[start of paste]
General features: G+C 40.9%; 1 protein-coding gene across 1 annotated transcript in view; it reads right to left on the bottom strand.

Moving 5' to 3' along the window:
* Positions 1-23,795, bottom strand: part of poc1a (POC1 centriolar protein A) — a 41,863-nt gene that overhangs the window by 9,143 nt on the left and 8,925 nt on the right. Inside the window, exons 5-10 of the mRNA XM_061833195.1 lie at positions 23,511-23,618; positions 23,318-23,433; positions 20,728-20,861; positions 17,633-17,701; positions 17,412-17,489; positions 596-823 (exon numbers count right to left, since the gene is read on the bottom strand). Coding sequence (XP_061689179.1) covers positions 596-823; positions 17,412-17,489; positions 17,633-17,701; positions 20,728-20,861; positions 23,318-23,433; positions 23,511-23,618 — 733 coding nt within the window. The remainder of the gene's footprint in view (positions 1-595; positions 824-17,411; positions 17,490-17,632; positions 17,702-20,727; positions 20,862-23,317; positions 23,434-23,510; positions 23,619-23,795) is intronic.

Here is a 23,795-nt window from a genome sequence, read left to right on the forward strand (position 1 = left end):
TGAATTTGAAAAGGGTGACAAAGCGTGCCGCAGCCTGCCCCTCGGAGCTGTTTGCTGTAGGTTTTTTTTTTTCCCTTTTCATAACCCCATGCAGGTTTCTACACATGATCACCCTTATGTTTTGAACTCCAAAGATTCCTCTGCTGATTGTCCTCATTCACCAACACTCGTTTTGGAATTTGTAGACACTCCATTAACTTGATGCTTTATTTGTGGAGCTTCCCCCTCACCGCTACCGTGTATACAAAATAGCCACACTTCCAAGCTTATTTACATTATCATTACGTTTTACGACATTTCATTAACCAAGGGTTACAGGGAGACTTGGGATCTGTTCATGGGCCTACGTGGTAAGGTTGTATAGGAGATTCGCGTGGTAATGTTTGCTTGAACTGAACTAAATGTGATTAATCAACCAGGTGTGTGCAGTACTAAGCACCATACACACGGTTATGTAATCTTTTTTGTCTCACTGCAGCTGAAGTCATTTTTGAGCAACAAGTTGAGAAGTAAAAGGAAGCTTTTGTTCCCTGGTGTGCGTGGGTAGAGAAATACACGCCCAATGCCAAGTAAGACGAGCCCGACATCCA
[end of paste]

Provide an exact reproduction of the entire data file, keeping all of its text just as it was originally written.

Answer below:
General features: G+C 40.9%; 1 protein-coding gene across 1 annotated transcript in view; it reads right to left on the bottom strand.

Moving 5' to 3' along the window:
* Positions 1-23,795, bottom strand: part of poc1a (POC1 centriolar protein A) — a 41,863-nt gene that overhangs the window by 9,143 nt on the left and 8,925 nt on the right. Inside the window, exons 5-10 of the mRNA XM_061833195.1 lie at positions 23,511-23,618; positions 23,318-23,433; positions 20,728-20,861; positions 17,633-17,701; positions 17,412-17,489; positions 596-823 (exon numbers count right to left, since the gene is read on the bottom strand). Coding sequence (XP_061689179.1) covers positions 596-823; positions 17,412-17,489; positions 17,633-17,701; positions 20,728-20,861; positions 23,318-23,433; positions 23,511-23,618 — 733 coding nt within the window. The remainder of the gene's footprint in view (positions 1-595; positions 824-17,411; positions 17,490-17,632; positions 17,702-20,727; positions 20,862-23,317; positions 23,434-23,510; positions 23,619-23,795) is intronic.

Here is a 23,795-nt window from a genome sequence, read left to right on the forward strand (position 1 = left end):
TGAATTTGAAAAGGGTGACAAAGCGTGCCGCAGCCTGCCCCTCGGAGCTGTTTGCTGTAGGTTTTTTTTTTTCCCTTTTCATAACCCCATGCAGGTTTCTACACATGATCACCCTTATGTTTTGAACTCCAAAGATTCCTCTGCTGATTGTCCTCATTCACCAACACTCGTTTTGGAATTTGTAGACACTCCATTAACTTGATGCTTTATTTGTGGAGCTTCCCCCTCACCGCTACCGTGTATACAAAATAGCCACACTTCCAAGCTTATTTACATTATCATTACGTTTTACGACATTTCATTAACCAAGGGTTACAGGGAGACTTGGGATCTGTTCATGGGCCTACGTGGTAAGGTTGTATAGGAGATTCGCGTGGTAATGTTTGCTTGAACTGAACTAAATGTGATTAATCAACCAGGTGTGTGCAGTACTAAGCACCATACACACGGTTATGTAATCTTTTTTGTCTCACTGCAGCTGAAGTCATTTTTGAGCAACAAGTTGAGAAGTAAAAGGAAGCTTTTGTTCCCTGGTGTGCGTGGGTAGAGAAATACACGCCCAATGCCAAGTAAGACGAGCCCGACATCCA